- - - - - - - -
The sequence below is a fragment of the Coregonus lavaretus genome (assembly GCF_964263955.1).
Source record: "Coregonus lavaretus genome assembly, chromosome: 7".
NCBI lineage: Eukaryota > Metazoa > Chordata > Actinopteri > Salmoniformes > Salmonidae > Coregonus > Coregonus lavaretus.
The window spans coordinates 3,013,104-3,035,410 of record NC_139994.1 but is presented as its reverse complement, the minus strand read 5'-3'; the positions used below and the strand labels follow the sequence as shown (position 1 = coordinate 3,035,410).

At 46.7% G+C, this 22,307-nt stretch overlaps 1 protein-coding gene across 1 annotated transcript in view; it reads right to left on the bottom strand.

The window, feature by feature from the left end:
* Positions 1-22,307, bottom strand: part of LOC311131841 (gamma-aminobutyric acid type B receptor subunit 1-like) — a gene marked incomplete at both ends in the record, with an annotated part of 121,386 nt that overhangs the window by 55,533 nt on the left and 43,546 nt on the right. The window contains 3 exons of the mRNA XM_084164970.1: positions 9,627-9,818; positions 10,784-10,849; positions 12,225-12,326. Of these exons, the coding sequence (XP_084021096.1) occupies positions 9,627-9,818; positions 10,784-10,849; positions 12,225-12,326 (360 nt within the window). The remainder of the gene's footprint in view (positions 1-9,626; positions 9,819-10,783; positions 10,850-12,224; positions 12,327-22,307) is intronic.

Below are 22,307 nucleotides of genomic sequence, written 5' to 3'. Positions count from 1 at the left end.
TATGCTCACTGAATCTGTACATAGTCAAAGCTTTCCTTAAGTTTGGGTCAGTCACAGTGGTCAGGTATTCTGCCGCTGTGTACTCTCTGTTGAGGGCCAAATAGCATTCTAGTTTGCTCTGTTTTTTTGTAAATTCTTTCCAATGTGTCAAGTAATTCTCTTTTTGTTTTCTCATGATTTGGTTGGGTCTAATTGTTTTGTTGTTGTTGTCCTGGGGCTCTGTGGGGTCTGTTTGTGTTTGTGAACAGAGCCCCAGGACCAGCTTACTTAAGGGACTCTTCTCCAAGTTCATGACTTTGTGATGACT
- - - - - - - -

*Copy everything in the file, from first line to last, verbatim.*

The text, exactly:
The sequence below is a fragment of the Coregonus lavaretus genome (assembly GCF_964263955.1).
Source record: "Coregonus lavaretus genome assembly, chromosome: 7".
NCBI lineage: Eukaryota > Metazoa > Chordata > Actinopteri > Salmoniformes > Salmonidae > Coregonus > Coregonus lavaretus.
The window spans coordinates 3,013,104-3,035,410 of record NC_139994.1 but is presented as its reverse complement, the minus strand read 5'-3'; the positions used below and the strand labels follow the sequence as shown (position 1 = coordinate 3,035,410).

At 46.7% G+C, this 22,307-nt stretch overlaps 1 protein-coding gene across 1 annotated transcript in view; it reads right to left on the bottom strand.

The window, feature by feature from the left end:
* Positions 1-22,307, bottom strand: part of LOC311131841 (gamma-aminobutyric acid type B receptor subunit 1-like) — a gene marked incomplete at both ends in the record, with an annotated part of 121,386 nt that overhangs the window by 55,533 nt on the left and 43,546 nt on the right. The window contains 3 exons of the mRNA XM_084164970.1: positions 9,627-9,818; positions 10,784-10,849; positions 12,225-12,326. Of these exons, the coding sequence (XP_084021096.1) occupies positions 9,627-9,818; positions 10,784-10,849; positions 12,225-12,326 (360 nt within the window). The remainder of the gene's footprint in view (positions 1-9,626; positions 9,819-10,783; positions 10,850-12,224; positions 12,327-22,307) is intronic.

Below are 22,307 nucleotides of genomic sequence, written 5' to 3'. Positions count from 1 at the left end.
TATGCTCACTGAATCTGTACATAGTCAAAGCTTTCCTTAAGTTTGGGTCAGTCACAGTGGTCAGGTATTCTGCCGCTGTGTACTCTCTGTTGAGGGCCAAATAGCATTCTAGTTTGCTCTGTTTTTTTGTAAATTCTTTCCAATGTGTCAAGTAATTCTCTTTTTGTTTTCTCATGATTTGGTTGGGTCTAATTGTTTTGTTGTTGTTGTCCTGGGGCTCTGTGGGGTCTGTTTGTGTTTGTGAACAGAGCCCCAGGACCAGCTTACTTAAGGGACTCTTCTCCAAGTTCATGACTTTGTGATGACT